Swim Basics
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Pool Tools
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Be Aero
Cornering & Climbing
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Injury Prevention
Coach Steve being aero!

ALTERNATIVES: So you have a injury; you're stressed because you can't run. I've known a few runners who swear they've never had an injury, but I don't believe it. Injuries—both minor and major—are part of the deal for runners. If you're in the sport for more than exercise, just finishing is not enough. You have to push past your limit to find your potential. Sometimes your limit is an injury making you a aware of a mechanical problem that must be resolved; sometimes injury comes when you max-out on distance and you body says 'no more.'

There are plenty of ways to stay fit while you can't run, but you must be open alterative aerobic fitness options. With time off you'll lose some run-specific fitness, but you don't have to lose any aerobic fitness. Many duathletes and triathletes are 'born' from run injuries.

Swimming is a stretch for many runners, but also the least taxing aerobic workout for lower body stress. In the pool it doesn't matter if one leg is longer than the other, or if you over-pronate. In fact over-pronating flat feet work best for a powerful swim kick. The nearly locked knee beating motion for swimming is not much like the run motion though.

Pool runs are a viable option to simulate the run motion with zero stress from impact. You'll need a flotation belt, and most athletes need to do some sort of interval workout to break it up, reducing the boredom of essentially running in place.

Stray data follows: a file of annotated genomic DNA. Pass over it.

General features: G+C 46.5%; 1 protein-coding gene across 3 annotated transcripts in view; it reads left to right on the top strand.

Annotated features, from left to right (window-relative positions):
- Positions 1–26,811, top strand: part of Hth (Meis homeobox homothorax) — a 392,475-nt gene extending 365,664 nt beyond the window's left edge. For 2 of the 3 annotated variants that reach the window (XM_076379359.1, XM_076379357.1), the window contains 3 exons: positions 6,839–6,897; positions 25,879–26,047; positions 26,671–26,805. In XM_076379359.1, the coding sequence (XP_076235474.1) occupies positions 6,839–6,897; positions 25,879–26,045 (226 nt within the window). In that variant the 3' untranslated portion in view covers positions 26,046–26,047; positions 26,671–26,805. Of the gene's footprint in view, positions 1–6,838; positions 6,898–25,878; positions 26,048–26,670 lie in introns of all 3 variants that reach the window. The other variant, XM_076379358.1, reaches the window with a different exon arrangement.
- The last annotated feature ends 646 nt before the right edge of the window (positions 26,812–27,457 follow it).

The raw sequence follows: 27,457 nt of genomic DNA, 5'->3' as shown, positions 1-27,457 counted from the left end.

Elliptical trainers can be helpful, though not an exact simulation of the run motion where the push-off is key. The motion on an elliptical trainer is a legs-out-front sort of over-striding movement as compared to real runs, still better than nothing!

Stair steppers are more like cycling than running. Pushing down from a high knee is much like pedaling because it's more quad intensive than running, but still effective as an aerobic workout.

As you get back into running after an injury soft surfaces ease the build back as your legs are re-introduced to impact stress. I like rubber tracks best, but a treadmill has a little give that some runners find reassuring. Too many runs on a treadmill will eventually leave some key muscles weak though. Level dirt surfaces, as-well-as the hard low-tide sand of a beach (if you're lucky enough to have that option) also work well to reduce stress.

Of course cycling is a great aerobic workout if you push the pace to run heart rates. The muscle movement is not especially similar to running, but the feel of covering a lot of ground with no impact stress can be quite refreshing. You can put in lots of time with little or no risk of injury—unless you fall off!

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